"But then you're like, okay, 'but if it is COVID I'm certainly not working for five, six, seven days, whatever your symptoms may be.'

And if you’re out of PTO - which, as McCann noted, employees also use for vacations and holidays - and you're not going to get paid for those days, it’s an incentive to come to work sick, the second employee said.

Michael Oswalt teaches labor and employment law at Wayne State University Law School.

“The reality is that unpaid time off is effectively no time off for an hourly worker. Especially if there's any possibility of being disciplined for it. It's a short-sighted system that, you know, in the end, hurts all of us,” Oswalt said.

It’s hard to know how Bronson’s policy stacks up against others in the region. We asked Corewell Health, formally Spectrum Health, how it handles PTO. It declined to comment. So did Ascension Borgess hospital of Kalamazoo.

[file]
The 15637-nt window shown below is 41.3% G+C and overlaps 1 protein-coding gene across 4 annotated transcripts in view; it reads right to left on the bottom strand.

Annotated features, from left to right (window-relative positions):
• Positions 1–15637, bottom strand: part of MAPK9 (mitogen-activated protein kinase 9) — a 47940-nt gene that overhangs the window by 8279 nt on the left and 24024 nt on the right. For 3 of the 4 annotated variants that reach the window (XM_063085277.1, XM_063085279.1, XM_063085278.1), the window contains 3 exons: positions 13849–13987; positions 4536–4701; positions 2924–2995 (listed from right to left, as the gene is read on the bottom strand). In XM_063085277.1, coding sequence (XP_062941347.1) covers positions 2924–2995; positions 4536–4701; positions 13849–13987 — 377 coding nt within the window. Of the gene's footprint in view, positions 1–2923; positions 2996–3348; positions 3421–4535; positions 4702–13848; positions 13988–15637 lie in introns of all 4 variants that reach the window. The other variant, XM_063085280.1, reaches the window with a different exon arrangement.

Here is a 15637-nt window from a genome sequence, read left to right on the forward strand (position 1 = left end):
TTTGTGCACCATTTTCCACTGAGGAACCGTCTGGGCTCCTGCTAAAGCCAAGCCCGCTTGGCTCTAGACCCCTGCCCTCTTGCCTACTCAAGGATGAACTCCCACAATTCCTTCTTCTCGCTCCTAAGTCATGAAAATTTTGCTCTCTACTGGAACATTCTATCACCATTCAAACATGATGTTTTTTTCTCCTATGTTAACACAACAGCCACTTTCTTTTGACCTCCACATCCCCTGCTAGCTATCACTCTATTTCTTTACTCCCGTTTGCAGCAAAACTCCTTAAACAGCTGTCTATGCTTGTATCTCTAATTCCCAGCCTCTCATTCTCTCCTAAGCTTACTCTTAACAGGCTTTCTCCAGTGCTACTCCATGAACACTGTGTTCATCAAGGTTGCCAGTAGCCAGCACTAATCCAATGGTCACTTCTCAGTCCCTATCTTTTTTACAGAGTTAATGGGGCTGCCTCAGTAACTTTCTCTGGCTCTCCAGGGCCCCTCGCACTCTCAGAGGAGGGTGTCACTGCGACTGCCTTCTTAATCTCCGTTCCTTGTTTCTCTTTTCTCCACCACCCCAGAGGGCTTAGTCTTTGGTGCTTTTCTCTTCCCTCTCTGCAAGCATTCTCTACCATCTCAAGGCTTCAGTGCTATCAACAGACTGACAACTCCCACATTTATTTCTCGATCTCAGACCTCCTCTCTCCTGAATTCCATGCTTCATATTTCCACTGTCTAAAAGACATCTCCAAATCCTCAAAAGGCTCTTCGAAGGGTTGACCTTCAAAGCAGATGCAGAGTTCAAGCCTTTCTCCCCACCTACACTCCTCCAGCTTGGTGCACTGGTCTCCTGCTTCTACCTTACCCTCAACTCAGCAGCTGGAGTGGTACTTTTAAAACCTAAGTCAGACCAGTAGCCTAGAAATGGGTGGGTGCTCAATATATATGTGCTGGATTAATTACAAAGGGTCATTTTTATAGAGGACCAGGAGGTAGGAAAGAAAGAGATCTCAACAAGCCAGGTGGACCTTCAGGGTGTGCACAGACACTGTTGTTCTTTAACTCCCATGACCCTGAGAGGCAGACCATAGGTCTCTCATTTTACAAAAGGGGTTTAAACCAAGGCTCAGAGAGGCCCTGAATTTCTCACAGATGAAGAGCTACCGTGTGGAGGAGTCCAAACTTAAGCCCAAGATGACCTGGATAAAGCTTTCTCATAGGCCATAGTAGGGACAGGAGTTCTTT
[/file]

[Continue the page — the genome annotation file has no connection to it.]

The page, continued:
Bronson Hospital’s Patricia McCann said Bronson will roll out a new flex benefits plan for 2024. Bronson will provide "dollars" for employees to buy paid time off, or even hire a dog walker if it suits their needs, she said.

“We're trying to expand what we call benefits to be a much wider variety of things that actually help you where you are in your stage of your life journey,” McCann said.

Oswalt called these ideas “bureaucratic sheen.” In other words, window dressing in the place of more generous sick leave, which workers say they need to keep themselves and their patients healthy.

“I think after their service to us throughout the pandemic, through the tripledemic, and now into the norovirus, we should believe them," he said.

Our question-asker said they like many things about working for Bronson.

"This is our attempt to make it known that Bronson does try, but they need to try harder," they said.

"Because if Bronson isn't willing to protect us now after the last pandemic, how can we trust them to protect us during the next pandemic?”

Leona has worked as a journalist for most of her life - in radio, print, television and as journalism instructor. She has a background in consumer news, special projects and investigative reporting.